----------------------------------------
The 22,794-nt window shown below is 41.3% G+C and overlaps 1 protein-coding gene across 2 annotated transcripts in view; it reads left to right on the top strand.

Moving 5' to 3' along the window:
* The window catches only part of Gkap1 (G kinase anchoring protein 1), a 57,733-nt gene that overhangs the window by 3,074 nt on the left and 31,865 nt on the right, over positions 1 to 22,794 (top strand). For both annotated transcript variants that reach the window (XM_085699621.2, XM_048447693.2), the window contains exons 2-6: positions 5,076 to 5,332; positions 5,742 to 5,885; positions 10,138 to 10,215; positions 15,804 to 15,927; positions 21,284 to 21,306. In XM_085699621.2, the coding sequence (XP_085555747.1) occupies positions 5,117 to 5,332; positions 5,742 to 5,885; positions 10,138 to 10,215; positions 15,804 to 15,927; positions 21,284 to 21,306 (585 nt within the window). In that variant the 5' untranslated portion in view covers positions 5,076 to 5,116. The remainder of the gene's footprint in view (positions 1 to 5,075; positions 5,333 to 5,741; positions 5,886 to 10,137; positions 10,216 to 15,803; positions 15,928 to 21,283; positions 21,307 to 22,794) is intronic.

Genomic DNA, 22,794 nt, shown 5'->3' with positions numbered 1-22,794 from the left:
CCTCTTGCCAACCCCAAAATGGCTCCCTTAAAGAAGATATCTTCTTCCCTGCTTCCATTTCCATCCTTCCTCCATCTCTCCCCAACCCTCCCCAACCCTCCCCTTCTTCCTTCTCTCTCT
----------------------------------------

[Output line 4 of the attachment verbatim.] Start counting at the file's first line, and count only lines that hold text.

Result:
Genomic DNA, 22,794 nt, shown 5'->3' with positions numbered 1-22,794 from the left: